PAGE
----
“Yes! I want one of those!” Even though I would look ridiculous. Even though I could scarcely remember how to knit. In a deep-down visceral part of myself I deeply wanted to raise a proverbial middle finger to Donald Trump’s careless objectification of, and assault on, women.

In case you’ve been living in a social media vacuum here’s the scoop. A few weeks before the Women’s March on Washington, and all the various protest marches in cities around the country, a pattern for a “Pink Pussy Hat” began making the social media rounds. Women all over the country quickly jumped on board at this attempt to provide a visual reminder to the world that our future President has bragged about getting away with “grabbing women by the pussy” simply because he was a celebrity. Women took great joy in knitting these pink hats with pussy ears. So much so that yarn shops in some areas reported a shortage of pink yarn.

In my case, I resurrected those rusty knitting skills and enthusiastically managed to knit one for myself. I was also given three to distribute to others on the march by a friend who wanted to be supportive but couldn’t attend any of the protests. We were thinking of how this could be a very visible sign of our disgust not only for the sexist and sexually violent actions of Trump but also for the “war on women” being waged by the Republican Party as they continue to pass legislation that makes women’s lives more challenging. 

But not all of the women knitted in anger or as a protest. Many of the knitters did so as a way to work through grief and fear. For others it was  a way to connect, to create community. Knitting groups formed with this project in mind. Even Cecile Richards, the president of Planned Parenthood, was recently spotted knitting her very own pink pussy hat. 

So I was in great company! I’d knit one. Take it to Washington. Put it on and march.  Easy-peasy, right? Well, maybe not quite so much.

As these things sometimes go, there was some very legitimate pushback. And a lot for me to learn. Facebook posts and articles came fast and furious as women began to question the wisdom of the “pussycat movement.” This isn’t serious, some wrote. This will leave a visual image of women wearing silly pink hats instead of one of marchers with very imortant messages. Those who don’t agree with us will use the hats to demean us and as an excuse to not take us seriously.  These hats reinforce stereotypes of women as weak and pleasing. The hats are attempting to present women as monolithic and our issues as ones simply related to having vaginas, which many women identifying as female don’t have.  One woman of color argued that her vagina isn’t even pink and having just one color (pink) is racist. They reduce, some argued, a very complex, intersectional movement, to one visual motif. These are an old, white woman thing. Please,” they asked,  “don’t wear the hats.” 

And, as usual, I listened, and considered. Read and considered some more.  Shouldn’t it be OK to have fun with this? To stand up in whatever way I want? But what, I countered to myself, if it’s officially “frowned upon?”  And would I be betraying women who will be uncomfortable if I wear it? Should I take my hat and wear it or not? Should I take it and just see what the prevailing attitude on the march would be? I mean, they do look pretty ridiculous and, as predicted, women who oppose the march began posting pictures with captions like “These women expect us to take their message seriously?”  And I do agree with many of the points brought to light by those opposed to the hats. I began to lose my confidence in a decision I’d been so sure of. Was wearing this hat a means of self-expression and protest or support of a plan to inappropriately “unify” the marchers in really uncomfortable ways? These hats were becoming a big, confusing stressor. They had taken on a life of their own. What to do?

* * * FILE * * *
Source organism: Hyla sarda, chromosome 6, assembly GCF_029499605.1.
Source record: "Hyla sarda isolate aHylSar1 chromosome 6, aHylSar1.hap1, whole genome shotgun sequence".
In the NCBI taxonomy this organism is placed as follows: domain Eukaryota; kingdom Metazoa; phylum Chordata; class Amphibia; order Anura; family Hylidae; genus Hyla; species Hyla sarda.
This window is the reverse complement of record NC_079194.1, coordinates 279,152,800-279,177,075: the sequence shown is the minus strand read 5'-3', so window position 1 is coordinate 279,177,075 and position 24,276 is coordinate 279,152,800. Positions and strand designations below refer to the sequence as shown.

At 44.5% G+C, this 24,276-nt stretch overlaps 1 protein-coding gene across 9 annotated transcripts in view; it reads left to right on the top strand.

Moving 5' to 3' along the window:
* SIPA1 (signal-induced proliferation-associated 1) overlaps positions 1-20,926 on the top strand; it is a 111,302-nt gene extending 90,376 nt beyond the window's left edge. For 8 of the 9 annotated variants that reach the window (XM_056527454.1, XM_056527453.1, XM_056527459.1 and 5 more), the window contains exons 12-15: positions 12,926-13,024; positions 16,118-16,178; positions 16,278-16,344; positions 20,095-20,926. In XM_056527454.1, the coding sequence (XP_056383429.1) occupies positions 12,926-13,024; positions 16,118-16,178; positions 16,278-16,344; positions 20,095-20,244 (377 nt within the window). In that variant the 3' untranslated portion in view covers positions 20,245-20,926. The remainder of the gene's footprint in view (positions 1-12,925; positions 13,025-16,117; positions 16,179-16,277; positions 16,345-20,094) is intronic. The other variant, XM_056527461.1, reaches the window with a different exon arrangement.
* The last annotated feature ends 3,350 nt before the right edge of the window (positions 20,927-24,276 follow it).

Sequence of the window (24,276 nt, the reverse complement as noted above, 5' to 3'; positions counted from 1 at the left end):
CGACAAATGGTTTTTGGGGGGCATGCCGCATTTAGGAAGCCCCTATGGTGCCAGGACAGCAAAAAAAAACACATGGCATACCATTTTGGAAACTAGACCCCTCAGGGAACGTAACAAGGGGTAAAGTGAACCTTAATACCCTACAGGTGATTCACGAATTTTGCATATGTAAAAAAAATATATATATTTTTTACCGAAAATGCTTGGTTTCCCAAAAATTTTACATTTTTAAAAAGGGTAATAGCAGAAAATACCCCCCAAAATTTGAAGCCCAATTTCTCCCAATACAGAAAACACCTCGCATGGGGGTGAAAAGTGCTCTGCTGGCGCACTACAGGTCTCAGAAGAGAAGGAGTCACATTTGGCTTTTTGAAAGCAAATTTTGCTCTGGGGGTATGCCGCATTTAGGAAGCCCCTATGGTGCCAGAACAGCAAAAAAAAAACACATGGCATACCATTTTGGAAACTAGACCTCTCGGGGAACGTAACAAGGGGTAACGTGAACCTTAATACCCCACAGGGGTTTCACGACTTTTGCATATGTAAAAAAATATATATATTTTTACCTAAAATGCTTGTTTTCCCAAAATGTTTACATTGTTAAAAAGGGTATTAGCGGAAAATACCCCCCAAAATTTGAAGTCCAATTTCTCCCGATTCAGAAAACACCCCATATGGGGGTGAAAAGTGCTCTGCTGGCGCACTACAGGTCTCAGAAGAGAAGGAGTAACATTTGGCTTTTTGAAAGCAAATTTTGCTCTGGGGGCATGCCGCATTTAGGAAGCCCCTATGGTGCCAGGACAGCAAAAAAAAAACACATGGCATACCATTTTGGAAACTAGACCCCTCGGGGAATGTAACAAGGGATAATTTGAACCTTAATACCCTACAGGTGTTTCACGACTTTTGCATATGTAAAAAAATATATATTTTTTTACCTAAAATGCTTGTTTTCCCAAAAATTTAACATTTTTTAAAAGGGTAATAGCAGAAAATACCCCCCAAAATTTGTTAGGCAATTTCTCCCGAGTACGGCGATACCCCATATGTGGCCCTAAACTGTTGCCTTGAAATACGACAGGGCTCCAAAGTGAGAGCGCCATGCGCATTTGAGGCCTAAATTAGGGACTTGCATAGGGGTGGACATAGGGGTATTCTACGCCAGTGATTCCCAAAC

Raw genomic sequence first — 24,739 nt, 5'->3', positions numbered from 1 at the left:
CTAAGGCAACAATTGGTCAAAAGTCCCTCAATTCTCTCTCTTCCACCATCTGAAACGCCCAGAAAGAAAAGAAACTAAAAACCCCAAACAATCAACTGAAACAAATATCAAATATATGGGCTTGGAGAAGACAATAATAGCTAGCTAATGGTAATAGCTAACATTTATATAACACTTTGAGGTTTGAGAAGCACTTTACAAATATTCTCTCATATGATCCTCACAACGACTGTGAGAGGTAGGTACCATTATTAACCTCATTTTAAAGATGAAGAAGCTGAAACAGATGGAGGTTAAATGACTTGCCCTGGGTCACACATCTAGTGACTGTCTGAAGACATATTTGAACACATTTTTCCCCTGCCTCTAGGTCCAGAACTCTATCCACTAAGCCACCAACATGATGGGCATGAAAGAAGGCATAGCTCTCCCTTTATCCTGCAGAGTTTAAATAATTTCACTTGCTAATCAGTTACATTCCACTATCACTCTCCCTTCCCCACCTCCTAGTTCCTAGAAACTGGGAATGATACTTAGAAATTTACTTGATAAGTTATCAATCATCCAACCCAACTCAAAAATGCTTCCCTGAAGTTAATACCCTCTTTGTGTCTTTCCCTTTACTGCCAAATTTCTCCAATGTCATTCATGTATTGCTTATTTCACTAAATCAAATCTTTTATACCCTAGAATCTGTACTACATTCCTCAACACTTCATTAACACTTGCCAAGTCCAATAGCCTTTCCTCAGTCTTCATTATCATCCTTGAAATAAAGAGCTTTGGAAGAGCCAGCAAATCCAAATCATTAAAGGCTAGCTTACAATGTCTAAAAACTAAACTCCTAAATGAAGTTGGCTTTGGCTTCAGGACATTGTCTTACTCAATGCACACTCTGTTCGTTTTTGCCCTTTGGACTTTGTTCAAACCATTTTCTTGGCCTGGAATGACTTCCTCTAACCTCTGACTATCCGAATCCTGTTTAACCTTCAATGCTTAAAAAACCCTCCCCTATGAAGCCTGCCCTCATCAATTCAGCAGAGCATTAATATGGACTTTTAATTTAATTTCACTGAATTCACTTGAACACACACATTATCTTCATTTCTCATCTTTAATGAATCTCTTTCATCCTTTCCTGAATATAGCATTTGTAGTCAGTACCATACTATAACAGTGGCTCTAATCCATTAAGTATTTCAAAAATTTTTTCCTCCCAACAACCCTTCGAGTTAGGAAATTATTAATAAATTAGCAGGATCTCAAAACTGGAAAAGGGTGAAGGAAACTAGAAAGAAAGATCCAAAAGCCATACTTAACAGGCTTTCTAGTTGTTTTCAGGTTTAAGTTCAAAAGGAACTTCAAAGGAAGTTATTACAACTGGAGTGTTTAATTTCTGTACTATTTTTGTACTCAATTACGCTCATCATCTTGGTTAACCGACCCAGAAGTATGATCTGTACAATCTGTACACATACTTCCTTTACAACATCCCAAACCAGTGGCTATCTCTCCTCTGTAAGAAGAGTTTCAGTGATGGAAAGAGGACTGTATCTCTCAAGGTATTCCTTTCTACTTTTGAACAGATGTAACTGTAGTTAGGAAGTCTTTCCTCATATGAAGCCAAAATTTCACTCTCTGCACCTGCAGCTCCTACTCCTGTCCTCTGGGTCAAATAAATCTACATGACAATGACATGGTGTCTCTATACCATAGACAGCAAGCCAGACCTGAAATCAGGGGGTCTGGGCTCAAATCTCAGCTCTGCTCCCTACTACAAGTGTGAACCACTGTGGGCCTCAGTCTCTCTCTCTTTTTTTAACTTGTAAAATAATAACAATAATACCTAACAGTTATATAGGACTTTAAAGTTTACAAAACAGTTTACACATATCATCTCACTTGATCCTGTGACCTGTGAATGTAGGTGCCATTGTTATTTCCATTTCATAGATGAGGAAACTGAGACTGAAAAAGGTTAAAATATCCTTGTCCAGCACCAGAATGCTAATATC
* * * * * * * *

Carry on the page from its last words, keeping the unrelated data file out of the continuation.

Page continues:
I posted a link to one of the “Please, don’t” articles on my Facebook page and suggested that I might not be wearing my hat at the parade. I received feedback from my daughter and daughter-in-law, two young women whose opinions I value.

Daughter-in-law Amanda, who will be marching alongside me, wrote this: “The point of the march is, in my opinion, that we will not conform to what Trump wants us to be. By that token, I will not conform to any “prevailing opinion.” You want to wear a pussyhat? Wear it for YOU. You don’t owe anyone an explanation.”

Daughter Lauren, who lives in Taiwan, wrote this, primarily about the concern that those who disagree would make fun of us or that there would be pressure at the march to conform in some way: “Every cause that caused a ruckus has been in some way diminished by dominant culture and powerful people pointing to some part of it or another and saying, “See? See what kind of people they really are? Just look at their…(Mohawks, tattoos, piercings, violent event, gender, disgraceful protest at the president’s own house, “stupid” hats).” The power comes in not letting your cause be rebranded. You are you. Don’t let fear that dominant culture won’t take you seriously make you play by their rules. Unprocessed hairstyles were a big marker of the civil rights movement. Do you think black protesters decided to change those hairstyles just in case the newspapers or white majority used them to discredit the march? Taiwan is still fighting for rights and protections for queer people. Doesn’t stop protestors (and Pride is a protest still) from covering themselves in rainbows. The sheer size makes it something that cannot be discounted.”